Why I want to quit the Internet (and why I won't)


I still remember saying goodbye to my friends on the last day of 5th grade. It was 1998 and it was emotional. The way the school zones worked out, I was going to end up attending a different middle school than most of the kids I had spent the last six years growing up with. I had never been the “new kid” before and I wasn’t really sure I wanted to be. As my bus slowly rolled out of that elementary school parking lot, so did the tears from my eyes. And as I stared out that foggy, glass window, I wondered if I’d see my best friend or secret crush ever again.

Who knew that only six years later, in 2004... there would be a way that I could. I believe it’s no coincidence that Facebook was created the year before I graduated high school. Instead of tears rolling down my cheeks my senior year, I was jotting down college email addresses so I could add all my friends on this new and upcoming, popular social website! It seemed pretty straight forward - you put up a profile picture, shared photo albums and “wrote on walls” of people you wanted to say hi to. It was brilliant and most importantly, I’d never have to miss a friend again! 

In 2006, I began blogging as a college student just trying to figure out life. I was married only two years later after I just turned 21, and was joyfully naive, but nonetheless excited about offering advice to the rest of the world! I spent a good portion of the early years of marriage writing about faith, music and ministry life together with my wonderful husband. Those were golden and beneficial years. A transformation happened in my writing when I began to get vulnerable about our struggle with infertility, which eventually led to sharing the joy of our pregnancy with our first baby boy and then, by God’s grace, two girls following! It all came naturally as I shared my life, and family, with people across the internet. And I ended up keeping in touch with quite a bit more than just those few friends I was afraid to miss in high school. 

But if I’m honest, It’s 2019 now and after 15 years of being on the Internet, I’m ready to quit. 


There are many reasons I’ve been struggling with wanting to quit the internet (stirs up comparison and discontentment, too many people to keep up with, never feeling enough, etc.) But, for times sake, I’ll break it down into the BIG 3. 


1. My time is limited. 

There is a lot of pressure these days to maintain and grow your social media presence. As someone who does photography as a side gig, I know that I have to keep posting regularly or I lose my place in the “algorithm” and stop showing up in feeds. Which, therefore, hinders my prospect for new clients. But, as motherhood has taken its toll on me (in the best of ways) my time and energy have become limited. I distanced myself from this blog almost two years ago after receiving some not-so-nice comments about a political post I wrote. It wasn’t the mean comments that got to me - it was that I didn’t have the energy to defend my words anymore. This was a problem. If I was going to invest my heart and passion into writing something, I knew I needed to have the follow-through to defend it. Which brings me to my next point — 

2. I’m too passionate. 

I struggle with how to be a good and present mom and also... save the world from going theologically, spiritually and politically down the drain! (I think I’m a little too late on that last one) I have watched from the not-so-comfortable sidelines for over two years, hoping that I would somehow (magically) turn into one of those mom-bloggers who could write about sofas and recipes and call it a day. (Please take no judgment, sofa and recipe-writing mamas! I need you. I read you.)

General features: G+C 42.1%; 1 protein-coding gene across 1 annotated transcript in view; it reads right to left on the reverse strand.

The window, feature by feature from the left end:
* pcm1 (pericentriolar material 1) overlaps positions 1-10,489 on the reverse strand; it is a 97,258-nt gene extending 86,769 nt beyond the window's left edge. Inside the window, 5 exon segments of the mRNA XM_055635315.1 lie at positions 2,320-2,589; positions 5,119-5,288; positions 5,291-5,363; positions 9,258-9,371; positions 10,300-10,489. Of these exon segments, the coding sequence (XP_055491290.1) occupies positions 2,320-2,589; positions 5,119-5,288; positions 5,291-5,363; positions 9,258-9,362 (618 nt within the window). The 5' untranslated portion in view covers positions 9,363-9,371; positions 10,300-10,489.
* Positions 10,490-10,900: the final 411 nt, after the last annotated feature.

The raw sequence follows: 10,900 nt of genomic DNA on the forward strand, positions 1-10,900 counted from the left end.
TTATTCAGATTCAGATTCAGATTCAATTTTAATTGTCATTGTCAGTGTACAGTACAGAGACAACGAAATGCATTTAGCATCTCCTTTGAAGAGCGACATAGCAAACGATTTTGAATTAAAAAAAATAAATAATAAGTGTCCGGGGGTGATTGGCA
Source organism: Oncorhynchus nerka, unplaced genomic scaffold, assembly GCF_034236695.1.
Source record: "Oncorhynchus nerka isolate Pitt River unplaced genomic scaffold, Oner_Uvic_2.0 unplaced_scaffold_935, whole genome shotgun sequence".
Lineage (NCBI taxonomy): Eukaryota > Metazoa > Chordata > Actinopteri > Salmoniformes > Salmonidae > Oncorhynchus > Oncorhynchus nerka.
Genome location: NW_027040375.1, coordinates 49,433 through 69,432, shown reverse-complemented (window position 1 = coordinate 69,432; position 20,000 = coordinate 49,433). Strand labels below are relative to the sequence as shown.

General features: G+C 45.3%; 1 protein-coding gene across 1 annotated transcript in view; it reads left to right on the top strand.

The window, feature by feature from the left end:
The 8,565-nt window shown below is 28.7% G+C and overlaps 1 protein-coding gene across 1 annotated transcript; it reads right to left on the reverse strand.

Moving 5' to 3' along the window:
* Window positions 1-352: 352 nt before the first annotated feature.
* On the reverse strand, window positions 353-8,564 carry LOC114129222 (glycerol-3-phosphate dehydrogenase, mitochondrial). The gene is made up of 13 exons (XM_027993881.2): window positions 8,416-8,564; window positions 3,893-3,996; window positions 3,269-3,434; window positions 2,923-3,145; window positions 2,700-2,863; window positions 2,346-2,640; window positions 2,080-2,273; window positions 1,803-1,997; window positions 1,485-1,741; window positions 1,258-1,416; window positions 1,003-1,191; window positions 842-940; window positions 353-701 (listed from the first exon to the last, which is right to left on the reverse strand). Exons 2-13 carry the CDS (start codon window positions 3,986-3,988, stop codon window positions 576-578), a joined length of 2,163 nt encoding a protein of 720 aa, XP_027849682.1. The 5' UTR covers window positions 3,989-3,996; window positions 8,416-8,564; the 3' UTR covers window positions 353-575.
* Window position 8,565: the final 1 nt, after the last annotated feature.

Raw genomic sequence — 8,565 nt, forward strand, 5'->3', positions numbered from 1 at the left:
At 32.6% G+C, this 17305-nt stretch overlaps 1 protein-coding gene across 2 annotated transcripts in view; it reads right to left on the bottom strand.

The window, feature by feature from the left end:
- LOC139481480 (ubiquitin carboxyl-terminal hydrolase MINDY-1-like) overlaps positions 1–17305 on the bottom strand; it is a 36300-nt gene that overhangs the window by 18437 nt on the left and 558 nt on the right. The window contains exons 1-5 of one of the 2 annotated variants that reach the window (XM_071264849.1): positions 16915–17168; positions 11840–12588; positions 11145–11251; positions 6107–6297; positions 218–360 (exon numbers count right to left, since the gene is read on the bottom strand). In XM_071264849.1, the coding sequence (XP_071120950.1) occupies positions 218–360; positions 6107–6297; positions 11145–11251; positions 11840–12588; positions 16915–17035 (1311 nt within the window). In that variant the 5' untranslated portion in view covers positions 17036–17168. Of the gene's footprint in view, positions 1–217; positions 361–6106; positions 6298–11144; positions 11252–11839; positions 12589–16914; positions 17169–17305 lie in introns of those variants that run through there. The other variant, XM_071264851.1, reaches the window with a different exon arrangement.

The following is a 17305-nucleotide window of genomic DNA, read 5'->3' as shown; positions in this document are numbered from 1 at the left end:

But that’s just not how I’m wired. And I’ve learned to be okay with it. And more than okay, I’m grateful. Grateful that God would give me this never-ending desire to see Truth win out. And let’s face it, I’m just no good at blogging unless I can blog about the things that give me life and purpose. Some would argue a couch could do that for them. My couch can’t. 

3. The world (and therefore, the internet) is dark and evil.

This is really the one I could sit down on for a few hours/days. The Holy Spirit has been heavy at work within me over these last two “silent” years, as I’ll call them. I have felt so unsettled by the current spiritual climate of our country. My heart, physically, aches. I read things almost on the daily now that cause me to run to Scripture. Not just to have a verse to throw into the fighting ring - but as armor to guard my own heart and mind. It’s scary out there! I have questions about everything. And even my questions have questions. As followers of Christ, we must cling to The Bible as our only true and reliable source - and, sadly, we are in a culture today that is trying to disarm us from our only weapon. 

But as I run to Scripture, I find that this battle has already been predicted. God knew beforehand that these were the times that would exist. And get this... it is NO coincidence that any of us were brought into this world FOR SUCH A TIME. 

So let’s not get tired of doing what is good. At just the right time we will reap a harvest of blessing if we don’t give up.
— Galatians 6:9

This brings me to…


If we believe God placed us into this world for this time, and we are called to be bright lights in a dark world (Matthew 5:14). Where else can we shine our lights brightest if not the place that seems the darkest? 

Honestly, I was hoping the internet would die or fade away if I started fading away from it. But that’s just not how it works. In fact, it seems like the more I try to ignore it - the louder it gets. (Try putting your phone down for a day and you will notice EVERYONE else on theirs). None of us are THAT important enough to kill it. The Internet is here to stay.

And one day soon (in fact, in LESS time than the amount of years I’ve been on Facebook!) I’m going to be handing it over to my children. How will I ever let them use a tool that I have never really grasped the purpose of myself? They are looking at our example now and, as with everything, we need to model what that looks like. 

Millennials are the first generation to parent while also using social media.
And we won’t be the last.

I’m afraid that one day we will have a lot of advice to give of “what-not-to-do” and not a lot of WHAT to do. I know that I’m still figuring it out myself.

But I can tell you this - it doesn’t look like endless self-promotion (though, at times, it is necessary). It doesn’t look like mindless scrolling, or ranting, or speaking words that I would never say in a conversation face-to-face. Or finding my value in numbers that go up and down like the waves.